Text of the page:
a Transmission and a Crucifix
By Joel Haas
In the early evening, I went out into the studio to make a coat rack
and wound up making a magnificent crucifix instead.
Per an ad in “Sculpture” magazine, I had gone to a website of
Bruvel, an artist of whom I have never heard. It is important to
me that I analyze why I did not like his work. He is technically
flawless; he’s personally appealing; he has wonderful
marketing/website and he obviously works very hard. He has a $2
million commission to paint the ceiling, walls etc. of zillionaire
Paul Frame in Houston, Texas.
On the surface, Bruvel ought to appeal to me as much as Varo, and, he
is much more accessible than Dali. That’s it. Bruvel is a surrealist
for those who insist on clear and pleasant dreams. Nothing wrong with
that. But, there is no there
there. It’s all pretty pictures and no edge or bite. Good work does
not have to have a negative bite or edge – that’s just what art critics
generally notice quicker. No, it’s not that he lacks a negative
it’s that he lacks a positive, too. It’s all surface with a
mystery underneath that is simply not very compelling. He is a sort of Maxfield Parish meets Star Wars designer and they go off to design
Cirque du Soleil posters.
Maybe this is the crux. There is no backstage in a
or even one of
Albert Handson Thayer’s (1849-1921, American) angels or
Heinrich Kley’s pen and inks. (Kley, 1863-1945, German) In
Bruvel’s work, though, you never quite shake the sense these are
really models or performers staging something for you and that if you
went backstage you might catch the actors wiping off make up or having
a quick smoke.
Mr. Bruvel is blessed with immense technical facility, good fortune,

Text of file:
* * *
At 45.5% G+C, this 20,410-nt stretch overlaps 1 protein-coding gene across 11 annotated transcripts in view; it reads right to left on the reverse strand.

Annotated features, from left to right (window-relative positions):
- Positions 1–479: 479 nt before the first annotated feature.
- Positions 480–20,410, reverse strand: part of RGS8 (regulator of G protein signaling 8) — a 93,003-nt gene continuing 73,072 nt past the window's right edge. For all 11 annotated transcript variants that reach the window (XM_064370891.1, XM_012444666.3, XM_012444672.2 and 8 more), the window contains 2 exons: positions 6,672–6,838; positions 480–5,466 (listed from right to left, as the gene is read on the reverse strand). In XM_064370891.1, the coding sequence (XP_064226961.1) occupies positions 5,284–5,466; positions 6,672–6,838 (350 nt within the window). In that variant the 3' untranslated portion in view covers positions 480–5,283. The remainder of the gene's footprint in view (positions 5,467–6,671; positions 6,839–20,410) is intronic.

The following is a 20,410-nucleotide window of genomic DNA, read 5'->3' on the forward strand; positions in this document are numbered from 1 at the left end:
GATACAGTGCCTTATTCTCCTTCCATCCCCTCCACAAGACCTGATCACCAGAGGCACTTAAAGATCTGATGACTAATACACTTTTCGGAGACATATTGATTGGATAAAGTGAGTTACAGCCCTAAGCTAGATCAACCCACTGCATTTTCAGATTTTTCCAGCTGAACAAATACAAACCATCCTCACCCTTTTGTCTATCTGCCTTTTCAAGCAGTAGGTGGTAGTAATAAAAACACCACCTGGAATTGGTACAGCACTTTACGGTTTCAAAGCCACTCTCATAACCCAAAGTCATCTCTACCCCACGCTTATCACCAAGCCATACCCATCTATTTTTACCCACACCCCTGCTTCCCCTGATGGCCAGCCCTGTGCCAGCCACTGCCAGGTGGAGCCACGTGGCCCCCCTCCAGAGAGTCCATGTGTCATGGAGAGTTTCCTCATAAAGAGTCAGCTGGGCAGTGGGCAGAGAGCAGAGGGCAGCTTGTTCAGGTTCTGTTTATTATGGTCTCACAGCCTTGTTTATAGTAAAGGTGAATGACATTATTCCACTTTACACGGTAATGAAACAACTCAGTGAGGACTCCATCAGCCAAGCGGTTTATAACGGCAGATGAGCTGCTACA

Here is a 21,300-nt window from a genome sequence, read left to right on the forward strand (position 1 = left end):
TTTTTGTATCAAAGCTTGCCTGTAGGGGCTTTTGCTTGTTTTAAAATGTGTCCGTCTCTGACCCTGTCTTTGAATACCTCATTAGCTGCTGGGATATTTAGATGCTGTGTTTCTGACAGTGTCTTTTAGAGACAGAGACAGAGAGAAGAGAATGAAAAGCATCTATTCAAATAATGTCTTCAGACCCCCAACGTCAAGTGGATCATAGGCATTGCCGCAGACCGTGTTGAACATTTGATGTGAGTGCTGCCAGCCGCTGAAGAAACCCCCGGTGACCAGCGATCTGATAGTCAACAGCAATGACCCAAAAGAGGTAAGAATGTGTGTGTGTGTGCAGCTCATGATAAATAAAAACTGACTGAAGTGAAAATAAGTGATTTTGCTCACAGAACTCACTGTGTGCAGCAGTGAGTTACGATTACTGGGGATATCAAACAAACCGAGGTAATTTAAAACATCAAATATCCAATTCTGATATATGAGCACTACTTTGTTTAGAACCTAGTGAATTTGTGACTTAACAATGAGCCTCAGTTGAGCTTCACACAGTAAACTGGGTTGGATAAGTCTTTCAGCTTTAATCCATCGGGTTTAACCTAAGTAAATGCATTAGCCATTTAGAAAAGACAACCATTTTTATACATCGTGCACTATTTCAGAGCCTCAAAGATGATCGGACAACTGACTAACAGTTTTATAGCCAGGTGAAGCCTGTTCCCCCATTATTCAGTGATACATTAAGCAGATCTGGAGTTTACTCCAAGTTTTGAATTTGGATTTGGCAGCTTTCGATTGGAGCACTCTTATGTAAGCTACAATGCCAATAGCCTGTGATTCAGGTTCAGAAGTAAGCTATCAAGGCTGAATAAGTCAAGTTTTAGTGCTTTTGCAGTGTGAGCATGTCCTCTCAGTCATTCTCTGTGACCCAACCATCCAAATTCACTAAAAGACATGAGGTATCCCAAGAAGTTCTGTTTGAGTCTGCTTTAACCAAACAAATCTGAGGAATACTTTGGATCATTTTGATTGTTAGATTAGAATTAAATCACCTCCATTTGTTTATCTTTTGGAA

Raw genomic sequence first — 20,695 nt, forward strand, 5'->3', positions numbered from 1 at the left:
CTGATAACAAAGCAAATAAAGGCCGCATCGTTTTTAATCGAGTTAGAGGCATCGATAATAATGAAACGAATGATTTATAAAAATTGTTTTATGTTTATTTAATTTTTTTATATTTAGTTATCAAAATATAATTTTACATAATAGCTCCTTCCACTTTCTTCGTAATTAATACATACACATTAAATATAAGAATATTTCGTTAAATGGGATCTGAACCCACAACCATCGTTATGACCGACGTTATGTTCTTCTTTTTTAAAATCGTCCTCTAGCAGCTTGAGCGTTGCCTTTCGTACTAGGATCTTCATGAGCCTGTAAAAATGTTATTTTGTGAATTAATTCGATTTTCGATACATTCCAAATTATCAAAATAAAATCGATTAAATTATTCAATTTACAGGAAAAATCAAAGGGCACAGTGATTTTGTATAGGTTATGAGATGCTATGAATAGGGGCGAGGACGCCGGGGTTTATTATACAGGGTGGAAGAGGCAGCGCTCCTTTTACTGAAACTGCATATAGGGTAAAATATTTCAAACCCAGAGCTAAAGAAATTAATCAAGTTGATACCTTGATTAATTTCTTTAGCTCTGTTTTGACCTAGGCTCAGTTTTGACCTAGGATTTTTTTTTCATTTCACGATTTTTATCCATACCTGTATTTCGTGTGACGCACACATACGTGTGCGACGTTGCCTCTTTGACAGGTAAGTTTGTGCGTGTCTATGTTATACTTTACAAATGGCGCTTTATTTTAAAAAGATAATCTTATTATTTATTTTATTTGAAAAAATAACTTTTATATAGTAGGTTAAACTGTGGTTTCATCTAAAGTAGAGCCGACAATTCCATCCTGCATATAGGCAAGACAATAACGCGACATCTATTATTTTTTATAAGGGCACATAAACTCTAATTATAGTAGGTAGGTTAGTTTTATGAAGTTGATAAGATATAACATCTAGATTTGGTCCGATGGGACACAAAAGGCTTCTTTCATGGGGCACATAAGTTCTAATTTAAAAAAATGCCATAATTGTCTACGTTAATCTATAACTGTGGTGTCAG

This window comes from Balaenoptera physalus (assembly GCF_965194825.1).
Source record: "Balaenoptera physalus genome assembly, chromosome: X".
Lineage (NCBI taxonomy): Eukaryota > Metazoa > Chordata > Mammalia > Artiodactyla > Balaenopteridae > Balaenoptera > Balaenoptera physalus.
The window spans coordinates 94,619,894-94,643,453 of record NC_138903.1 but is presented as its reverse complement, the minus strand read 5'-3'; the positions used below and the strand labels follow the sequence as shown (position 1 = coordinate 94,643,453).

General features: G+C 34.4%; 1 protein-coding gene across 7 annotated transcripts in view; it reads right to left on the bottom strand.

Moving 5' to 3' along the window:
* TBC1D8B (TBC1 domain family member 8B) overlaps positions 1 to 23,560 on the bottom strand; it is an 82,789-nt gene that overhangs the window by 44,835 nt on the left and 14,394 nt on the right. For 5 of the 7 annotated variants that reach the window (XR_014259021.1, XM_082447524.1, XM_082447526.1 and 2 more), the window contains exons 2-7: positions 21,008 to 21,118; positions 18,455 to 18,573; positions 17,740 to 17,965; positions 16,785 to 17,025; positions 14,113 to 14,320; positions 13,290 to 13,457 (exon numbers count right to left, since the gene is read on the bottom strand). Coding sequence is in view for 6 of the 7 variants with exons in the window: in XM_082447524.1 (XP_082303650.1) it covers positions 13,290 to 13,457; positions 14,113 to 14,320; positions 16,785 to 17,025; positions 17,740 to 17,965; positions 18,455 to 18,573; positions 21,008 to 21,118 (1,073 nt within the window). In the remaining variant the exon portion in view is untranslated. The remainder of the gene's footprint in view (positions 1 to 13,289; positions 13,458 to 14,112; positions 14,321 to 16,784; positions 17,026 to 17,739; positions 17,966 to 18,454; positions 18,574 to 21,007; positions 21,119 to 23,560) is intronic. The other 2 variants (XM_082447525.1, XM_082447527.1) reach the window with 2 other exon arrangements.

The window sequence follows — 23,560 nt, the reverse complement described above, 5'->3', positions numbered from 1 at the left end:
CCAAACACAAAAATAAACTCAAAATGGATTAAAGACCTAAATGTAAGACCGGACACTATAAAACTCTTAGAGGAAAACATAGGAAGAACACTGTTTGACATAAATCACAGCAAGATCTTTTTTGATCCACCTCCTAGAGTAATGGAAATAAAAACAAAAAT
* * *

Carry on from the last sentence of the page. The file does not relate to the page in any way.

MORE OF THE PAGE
and, I dare say, a tremendously likable and well balanced personality.
He is cursed with no quirks to work off of. There is no genuine grief
or belly laugh humor in his work
only a pleasant earnestness about
being “serious.” So. He falls back on a mannerist, stilted
a sort of Fragonard meets Dali to do a Cirque poster style.
There is certainly no “sweep of humanity” depth as with Bosch or
Brueghel the Elder (Bruvel is trying to do a 7 Deadly Sins series).
There are no ugly or real people in his paintings
posturing models of perfection.
He does not even seem to be as self absorbed or self referential as
Varo (talk about a woman with some personal quirks!)
Come to think about it, Heinrich Kley is a far, far better artist
technical skill, same surface surrealism, but Kley demonstrates the
full range of human emotion in his drawings
– from outrage to puckish
humor to belly laughs to gentle sentimentality.
All of this was going through my head while I worked on the coat rack
that transmogrified itself into a crucifix. It was as if God were
talking to me and saying “You can have all that, too. I can arrange
it, no problem. Is that what you want?”
“Well,” I thought, “It would be nice to have a $2 million
commission, … but not at the expense of making sterile art.”
I looked at the piece on my workbench. Horizontal, it would be a good
coat rack. My wife would be off my back about making it. I could
probably even sell it quickly for enough to work on the truck’s
transmission. (Then I would have to make another one.) Vertical, it is
a powerful Christian symbol and not likely to sell very soon or at
all. As a coat rack it is elegant; as a vertical abstract, it has
I chose the crucifix.
Joel Haas, Sculptor
crucifix I made
approx 30 inches high.